Changes of ALP activity of the cells in response to inducers were determined as marker of differentiation. Treatment of the AHTO-7 and KAL cells with NaB (except EW-2), NaPA and HMBA resulted in an induction of ALP, whereas in EW-2 cells NaPA and HMBA revealed a decrease in ALP activity. (Fig. 4)

Figure 4.
Click for large image
Figure 4. Changes in cellular ALP activity in response to differentiation inducers of AHTO-7, KAL and EW-2 cells. Activity of ALP is expressed as mean ± SD (n = 3). All differences to the control are statistically significant, except for 1, 25-vitD3 and NaB treatment of EW-2 cells.

Ewing’s sarcoma (ES) was initially believed to be of perivascular endothelial origin [2]. The Ewing’s sarcoma family of tumors (EFT) includes ES of bone, extraosseous ES, peripheral neuroectodermal tumor of bone (PNET) and malignant small cell tumor of the thoracopulmonary region (Askin’s tumor), all of which are now known to be neoplasms of neuroectodermal origin [8]. The degree of neuronal differentiation is used for subclassification of the EFT as classical ES, which is characterized by minimal signs of neural differentiation, and neural PNET. Classical ES and PNET possessing variable degrees of differentiation are now known to be the same tumor type, defined by a translocation between the EWS gene on chromosome 22 with one of three ETS-like genes, especially the Fli1 gene on chromosome 11 [1]. Nearly all cases of ES contain the (11; 22) (q24; q12) chromosomal translocation that encodes the EWS/Fli1 oncoprotein [9, 10]. Because of the combination of the separate domains the EWS-Fli1 fusion protein acts as an aberrant transcription factor whose expression results in cellular transformation [11].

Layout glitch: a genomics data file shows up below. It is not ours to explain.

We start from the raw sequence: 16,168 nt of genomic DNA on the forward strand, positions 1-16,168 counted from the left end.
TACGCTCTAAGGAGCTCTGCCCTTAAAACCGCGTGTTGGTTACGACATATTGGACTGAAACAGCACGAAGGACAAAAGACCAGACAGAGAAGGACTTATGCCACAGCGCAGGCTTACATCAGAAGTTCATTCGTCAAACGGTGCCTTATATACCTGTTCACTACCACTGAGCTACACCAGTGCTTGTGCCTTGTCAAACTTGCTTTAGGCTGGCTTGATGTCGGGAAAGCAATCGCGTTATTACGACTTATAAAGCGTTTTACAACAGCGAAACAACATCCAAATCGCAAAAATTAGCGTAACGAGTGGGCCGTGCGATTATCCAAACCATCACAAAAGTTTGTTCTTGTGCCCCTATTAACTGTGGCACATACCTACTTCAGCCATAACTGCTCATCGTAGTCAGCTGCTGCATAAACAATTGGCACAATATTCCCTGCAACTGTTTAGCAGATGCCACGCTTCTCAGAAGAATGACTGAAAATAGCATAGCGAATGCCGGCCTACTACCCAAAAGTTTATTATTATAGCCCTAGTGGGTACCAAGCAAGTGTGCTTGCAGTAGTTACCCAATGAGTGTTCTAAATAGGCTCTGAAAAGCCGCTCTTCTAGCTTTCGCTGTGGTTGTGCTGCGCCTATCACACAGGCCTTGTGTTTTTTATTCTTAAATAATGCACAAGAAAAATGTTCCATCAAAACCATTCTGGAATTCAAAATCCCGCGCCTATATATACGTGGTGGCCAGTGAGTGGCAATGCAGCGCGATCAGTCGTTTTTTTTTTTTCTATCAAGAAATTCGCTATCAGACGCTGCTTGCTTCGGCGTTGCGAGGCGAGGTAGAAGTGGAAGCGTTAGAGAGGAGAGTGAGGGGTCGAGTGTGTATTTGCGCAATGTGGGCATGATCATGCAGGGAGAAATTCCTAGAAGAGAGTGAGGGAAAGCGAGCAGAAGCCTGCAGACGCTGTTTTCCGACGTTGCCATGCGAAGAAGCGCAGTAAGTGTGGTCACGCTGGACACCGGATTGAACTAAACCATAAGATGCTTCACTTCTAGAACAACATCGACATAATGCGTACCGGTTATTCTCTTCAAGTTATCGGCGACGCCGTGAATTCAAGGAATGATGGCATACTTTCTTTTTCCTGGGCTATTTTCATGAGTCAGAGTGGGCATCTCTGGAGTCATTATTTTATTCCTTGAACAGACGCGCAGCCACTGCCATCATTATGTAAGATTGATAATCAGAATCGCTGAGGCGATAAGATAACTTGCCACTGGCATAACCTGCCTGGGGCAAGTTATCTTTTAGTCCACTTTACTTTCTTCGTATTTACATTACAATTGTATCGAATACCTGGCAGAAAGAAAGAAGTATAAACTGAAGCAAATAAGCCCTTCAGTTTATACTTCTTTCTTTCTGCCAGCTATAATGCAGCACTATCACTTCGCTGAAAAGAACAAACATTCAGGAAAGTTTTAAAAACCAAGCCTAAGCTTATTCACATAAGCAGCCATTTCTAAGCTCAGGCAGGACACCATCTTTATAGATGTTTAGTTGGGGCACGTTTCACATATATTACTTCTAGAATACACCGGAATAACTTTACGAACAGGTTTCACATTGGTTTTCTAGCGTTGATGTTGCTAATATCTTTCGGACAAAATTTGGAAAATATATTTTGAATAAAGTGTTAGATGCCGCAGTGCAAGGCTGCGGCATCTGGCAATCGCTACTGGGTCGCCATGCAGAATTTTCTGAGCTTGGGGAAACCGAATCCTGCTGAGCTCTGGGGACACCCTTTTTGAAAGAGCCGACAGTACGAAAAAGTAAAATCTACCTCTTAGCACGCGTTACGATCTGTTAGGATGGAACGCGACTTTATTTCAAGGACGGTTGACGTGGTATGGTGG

The cellular origin of ES, a malignancy of bone or soft tissue, is highly debated [12]. CD99 is an integral 32 kD transmembrane glycoprotein encoded by the MIC2 gene with particularly strong expression on T-cell-lineage cells and cells of the EFT. The significance of CD99/MIC2 expression in EFT and its relevance for the histogenetic origin of these tumors has not been characterized so far. Most likely EFTs originate from CD99/MIC2 positive precursor lineage cells and retain expression of the antigen due to its indispensability for maintaining tumor growth. CD99/MIC2 is involved in cell-cell adhesion during hematopoietic cell differentiation, apoptosis of immature thymocytes and transport of transmembrane proteins [13].

Immunohistochemical reactivity of anti-CD99/MIC2 antibodies were reported for bone tissues apparently free of ES; however, this staining was attributed to abnormalities not associated with tumor metastases [14]. Several groups developed immortalized cell lines derived from normal bone tissue to overcome nonclonality and limited supply and proliferation of explant cultures [7, 15]. We tested AHTO-7 cells, an osteoblastic cell line derived from normal bone tissue of a 65 year old male by SV40 large T antigen transformation, for expression of CD99/MIC2. Osteoblasts are thought to originate from mesenchymal stem cells of the colony-forming unit fibroblast lineage that produces fibroblasts, myoblasts, adipocytes and chondrocytes and differentiate to either lining cells or osteocytes terminally [16]. These skeletal cells are responsible for synthesis, deposition and mineralization of the extracellular bone matrix. Stem and primitive osteoprogenitors as well as related mesenchymal precursors arise during embryogenesis and at least some of them appear to persist in the adult organism, where they contribute to the replacement of osteoblasts in bone turnover.